Now these things might be true or just as easily false, clearly this contractor has no idea one way or the other. And when one doesn’t know they turn to assumptions. This all too common chain of events is perplexing. From what is the contractor trying to protect the client? The client after all is the one who is to live in, work in, and take financial responsibility for the building and spaces within. And what does it mean to ‘not like’ something? Why is someone who clearly hasn’t put themselves in a caring and informed position making such comments? More to the point, why does a person in this position garner so much control?

The control in this case was set forth by the client’s desire to build things, innate need to learn, and the instinct to cooperate. In this example the Contractor represents the master of this often latent feeling to build within us all. Always quick with a yarn that boasts his wisdom and power he dons the emperor’s clothes. While the clients role back on their heels the contractor postures down to become everyone’s buddy. The Client at this point is a tabula rasa to the Contractor. Thus blind trust ensues on the part of the client and control on the part of the Contractor. The Contractor you remember has not yet fully grokked the design...he sees nothing but frightening shadows. The result: the blind leading the blind. That is not to say that to be a contractor is to be blind. This particular example points out the need for self control and acknowledgment of the weight of ones opinion in various contexts, “What you like isn’t as important as you think it is” to quote Frank Lloyd Wright. Some say knowledge is power. Knowledge is the illusion of power. Knowledge given time for one to assimilate leads to understanding. Now with understanding one can tap into the real energy that is eternal.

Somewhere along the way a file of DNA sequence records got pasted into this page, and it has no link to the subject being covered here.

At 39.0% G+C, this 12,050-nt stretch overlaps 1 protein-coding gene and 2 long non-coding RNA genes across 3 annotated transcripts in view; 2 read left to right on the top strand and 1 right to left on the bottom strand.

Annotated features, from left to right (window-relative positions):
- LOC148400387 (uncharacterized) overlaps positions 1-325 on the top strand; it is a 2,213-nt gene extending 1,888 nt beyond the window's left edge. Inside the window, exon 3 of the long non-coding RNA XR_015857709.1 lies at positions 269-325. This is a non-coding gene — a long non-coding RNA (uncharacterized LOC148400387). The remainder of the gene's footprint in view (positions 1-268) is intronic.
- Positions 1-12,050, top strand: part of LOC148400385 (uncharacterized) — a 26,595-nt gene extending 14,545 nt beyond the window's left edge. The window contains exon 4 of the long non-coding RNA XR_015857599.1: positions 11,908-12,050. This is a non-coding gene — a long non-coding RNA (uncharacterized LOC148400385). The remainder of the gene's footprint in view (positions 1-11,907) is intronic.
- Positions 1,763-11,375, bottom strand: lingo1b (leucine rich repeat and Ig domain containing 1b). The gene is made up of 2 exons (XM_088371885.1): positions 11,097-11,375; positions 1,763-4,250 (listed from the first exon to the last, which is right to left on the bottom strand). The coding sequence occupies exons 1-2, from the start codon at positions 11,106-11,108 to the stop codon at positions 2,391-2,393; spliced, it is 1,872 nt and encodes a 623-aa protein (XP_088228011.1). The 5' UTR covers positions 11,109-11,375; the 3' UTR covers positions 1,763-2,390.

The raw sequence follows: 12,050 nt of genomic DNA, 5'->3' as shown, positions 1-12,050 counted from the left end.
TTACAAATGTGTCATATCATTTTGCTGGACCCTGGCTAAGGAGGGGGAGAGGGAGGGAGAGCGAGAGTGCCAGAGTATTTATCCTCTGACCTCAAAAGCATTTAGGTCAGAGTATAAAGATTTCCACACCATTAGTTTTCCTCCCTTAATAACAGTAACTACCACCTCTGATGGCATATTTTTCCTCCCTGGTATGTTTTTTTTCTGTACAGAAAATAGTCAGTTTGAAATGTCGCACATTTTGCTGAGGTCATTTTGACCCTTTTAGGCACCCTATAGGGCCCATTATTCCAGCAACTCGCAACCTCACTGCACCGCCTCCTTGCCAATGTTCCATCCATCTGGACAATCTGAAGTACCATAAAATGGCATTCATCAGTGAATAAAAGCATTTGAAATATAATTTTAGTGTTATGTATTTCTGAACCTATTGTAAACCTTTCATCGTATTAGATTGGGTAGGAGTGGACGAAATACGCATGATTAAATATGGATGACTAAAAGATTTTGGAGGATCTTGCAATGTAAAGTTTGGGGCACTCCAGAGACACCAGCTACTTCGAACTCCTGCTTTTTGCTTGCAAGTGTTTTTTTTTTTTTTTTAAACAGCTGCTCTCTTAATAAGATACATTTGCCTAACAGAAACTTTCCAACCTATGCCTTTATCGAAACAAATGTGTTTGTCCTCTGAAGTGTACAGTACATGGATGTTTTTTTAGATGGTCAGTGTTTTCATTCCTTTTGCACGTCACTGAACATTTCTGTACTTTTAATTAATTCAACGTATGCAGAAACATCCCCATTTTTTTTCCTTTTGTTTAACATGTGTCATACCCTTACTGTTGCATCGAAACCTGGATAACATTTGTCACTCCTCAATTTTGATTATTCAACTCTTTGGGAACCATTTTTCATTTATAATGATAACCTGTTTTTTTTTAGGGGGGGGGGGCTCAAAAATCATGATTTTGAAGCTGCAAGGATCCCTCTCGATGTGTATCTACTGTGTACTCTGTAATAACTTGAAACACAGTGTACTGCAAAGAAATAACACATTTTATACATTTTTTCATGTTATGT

This policing action is taking the capitol A’s in Architecture and replacing them with lower case a’s...or more accurately changing the word from Architecture to Construction. In a larger view this is darkening the skies of enlightenment which keeps the dragon in his lair awaiting the light of dawn.